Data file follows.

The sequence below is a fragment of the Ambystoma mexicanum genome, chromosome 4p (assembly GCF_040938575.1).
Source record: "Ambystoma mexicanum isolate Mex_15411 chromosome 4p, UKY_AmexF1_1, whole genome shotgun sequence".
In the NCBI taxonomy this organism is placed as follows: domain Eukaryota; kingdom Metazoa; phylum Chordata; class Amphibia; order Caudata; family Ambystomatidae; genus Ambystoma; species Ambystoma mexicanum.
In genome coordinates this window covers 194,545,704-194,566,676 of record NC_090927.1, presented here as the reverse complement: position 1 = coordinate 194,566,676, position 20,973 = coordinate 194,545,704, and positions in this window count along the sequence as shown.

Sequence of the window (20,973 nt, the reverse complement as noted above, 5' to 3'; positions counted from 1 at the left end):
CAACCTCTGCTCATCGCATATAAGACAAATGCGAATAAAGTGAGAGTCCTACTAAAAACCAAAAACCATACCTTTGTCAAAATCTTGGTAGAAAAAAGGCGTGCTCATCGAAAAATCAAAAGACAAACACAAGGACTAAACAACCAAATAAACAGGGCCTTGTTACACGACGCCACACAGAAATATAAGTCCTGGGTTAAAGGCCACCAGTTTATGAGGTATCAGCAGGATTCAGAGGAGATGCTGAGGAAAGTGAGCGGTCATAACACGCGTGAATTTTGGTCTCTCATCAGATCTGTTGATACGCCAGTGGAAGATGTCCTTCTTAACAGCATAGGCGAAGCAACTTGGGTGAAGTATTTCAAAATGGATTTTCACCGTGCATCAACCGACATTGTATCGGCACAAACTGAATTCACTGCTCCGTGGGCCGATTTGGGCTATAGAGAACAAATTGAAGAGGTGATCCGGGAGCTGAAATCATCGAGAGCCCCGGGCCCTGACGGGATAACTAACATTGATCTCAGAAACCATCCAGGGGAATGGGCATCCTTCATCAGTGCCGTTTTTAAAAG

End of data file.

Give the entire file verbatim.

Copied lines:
The sequence below is a fragment of the Ambystoma mexicanum genome, chromosome 4p (assembly GCF_040938575.1).
Source record: "Ambystoma mexicanum isolate Mex_15411 chromosome 4p, UKY_AmexF1_1, whole genome shotgun sequence".
In the NCBI taxonomy this organism is placed as follows: domain Eukaryota; kingdom Metazoa; phylum Chordata; class Amphibia; order Caudata; family Ambystomatidae; genus Ambystoma; species Ambystoma mexicanum.
In genome coordinates this window covers 194,545,704-194,566,676 of record NC_090927.1, presented here as the reverse complement: position 1 = coordinate 194,566,676, position 20,973 = coordinate 194,545,704, and positions in this window count along the sequence as shown.

Sequence of the window (20,973 nt, the reverse complement as noted above, 5' to 3'; positions counted from 1 at the left end):
CAACCTCTGCTCATCGCATATAAGACAAATGCGAATAAAGTGAGAGTCCTACTAAAAACCAAAAACCATACCTTTGTCAAAATCTTGGTAGAAAAAAGGCGTGCTCATCGAAAAATCAAAAGACAAACACAAGGACTAAACAACCAAATAAACAGGGCCTTGTTACACGACGCCACACAGAAATATAAGTCCTGGGTTAAAGGCCACCAGTTTATGAGGTATCAGCAGGATTCAGAGGAGATGCTGAGGAAAGTGAGCGGTCATAACACGCGTGAATTTTGGTCTCTCATCAGATCTGTTGATACGCCAGTGGAAGATGTCCTTCTTAACAGCATAGGCGAAGCAACTTGGGTGAAGTATTTCAAAATGGATTTTCACCGTGCATCAACCGACATTGTATCGGCACAAACTGAATTCACTGCTCCGTGGGCCGATTTGGGCTATAGAGAACAAATTGAAGAGGTGATCCGGGAGCTGAAATCATCGAGAGCCCCGGGCCCTGACGGGATAACTAACATTGATCTCAGAAACCATCCAGGGGAATGGGCATCCTTCATCAGTGCCGTTTTTAAAAG